Patients often under-report symptoms of acute exacerbation. Patients should be asked regularly at clinic visits about escalation of symptoms, and educated about the difference between the expected day-to-day variation in symptoms, symptoms of “dyspnea crisis” (related to dynamic hyperinflation), and symptoms heralding a COPD exacerbation. “Dyspnea crisis” is defined as a sustained and severe resting breathing discomfort that occurs in patients with advanced, often life-limiting illness and overwhelms the patient and caregivers’ ability to achieve symptom relief. Dyspnea crisis and dynamic hyperinflation can also occur among those with mild airflow obstruction (e.g., during exercise) as well as other causes of faster respiratory rate (e.g., during periods of anxiety).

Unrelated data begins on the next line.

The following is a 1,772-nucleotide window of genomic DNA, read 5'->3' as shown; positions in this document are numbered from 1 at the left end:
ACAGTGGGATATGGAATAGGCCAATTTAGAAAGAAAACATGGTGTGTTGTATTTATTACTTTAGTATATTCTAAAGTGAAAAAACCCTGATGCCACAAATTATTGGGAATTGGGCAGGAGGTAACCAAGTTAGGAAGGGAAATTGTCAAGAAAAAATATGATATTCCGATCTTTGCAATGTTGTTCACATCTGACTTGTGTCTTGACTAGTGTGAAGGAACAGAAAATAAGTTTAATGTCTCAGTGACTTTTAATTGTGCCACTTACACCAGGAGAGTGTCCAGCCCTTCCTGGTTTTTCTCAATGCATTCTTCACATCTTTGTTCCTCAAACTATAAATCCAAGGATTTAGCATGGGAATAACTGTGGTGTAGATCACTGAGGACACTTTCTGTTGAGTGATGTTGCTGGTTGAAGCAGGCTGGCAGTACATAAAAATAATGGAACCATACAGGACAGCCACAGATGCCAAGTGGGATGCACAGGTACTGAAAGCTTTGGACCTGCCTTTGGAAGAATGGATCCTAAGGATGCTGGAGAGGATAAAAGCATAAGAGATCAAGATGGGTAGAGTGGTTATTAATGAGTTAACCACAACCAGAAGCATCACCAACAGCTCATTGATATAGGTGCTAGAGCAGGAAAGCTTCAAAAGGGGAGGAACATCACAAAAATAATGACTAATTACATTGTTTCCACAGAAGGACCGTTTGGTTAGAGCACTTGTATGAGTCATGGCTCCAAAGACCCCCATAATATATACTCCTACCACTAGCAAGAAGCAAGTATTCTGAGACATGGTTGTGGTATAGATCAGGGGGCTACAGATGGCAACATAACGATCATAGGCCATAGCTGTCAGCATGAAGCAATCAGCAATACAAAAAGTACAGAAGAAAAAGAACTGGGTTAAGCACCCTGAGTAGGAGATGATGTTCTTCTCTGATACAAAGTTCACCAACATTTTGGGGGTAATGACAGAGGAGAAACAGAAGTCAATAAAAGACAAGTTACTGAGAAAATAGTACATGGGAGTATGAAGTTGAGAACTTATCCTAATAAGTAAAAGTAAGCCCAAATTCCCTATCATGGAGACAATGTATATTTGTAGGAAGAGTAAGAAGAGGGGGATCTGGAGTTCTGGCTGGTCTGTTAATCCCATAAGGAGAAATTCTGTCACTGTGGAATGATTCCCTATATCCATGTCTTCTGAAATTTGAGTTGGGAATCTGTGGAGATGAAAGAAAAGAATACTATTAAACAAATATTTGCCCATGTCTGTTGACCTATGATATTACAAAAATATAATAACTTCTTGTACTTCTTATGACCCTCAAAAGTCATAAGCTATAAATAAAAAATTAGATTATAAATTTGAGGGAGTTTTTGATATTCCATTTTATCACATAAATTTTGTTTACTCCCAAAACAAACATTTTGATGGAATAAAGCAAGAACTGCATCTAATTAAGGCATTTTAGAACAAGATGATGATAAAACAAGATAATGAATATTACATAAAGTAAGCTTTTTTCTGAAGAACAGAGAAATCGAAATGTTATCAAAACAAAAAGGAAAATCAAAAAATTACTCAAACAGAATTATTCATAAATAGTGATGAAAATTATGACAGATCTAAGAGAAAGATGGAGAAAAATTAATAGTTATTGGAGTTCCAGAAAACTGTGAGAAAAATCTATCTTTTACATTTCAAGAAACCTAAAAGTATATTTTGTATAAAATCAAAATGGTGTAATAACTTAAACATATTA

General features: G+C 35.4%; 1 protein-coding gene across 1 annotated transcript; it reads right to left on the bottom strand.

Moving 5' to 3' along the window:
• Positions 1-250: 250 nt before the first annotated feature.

Patients should be advised to contact their clinician if they experience fever, worsening of their respiratory status beyond usual day-to-day variation, and/or a significant increase in their production of purulent sputum. If patients are receiving systemic corticosteroids and are known to be diabetic, they should be advised to closely monitor their blood glucose and contact their clinician if it is outside the prescribed range. If patients are prescribed antibiotics, they should be advised to contact their clinician if they develop diarrhea, as antibiotic-associated colitis, which may be due to Clostridium difficile, is a recognized complication of exposure to antibiotics.
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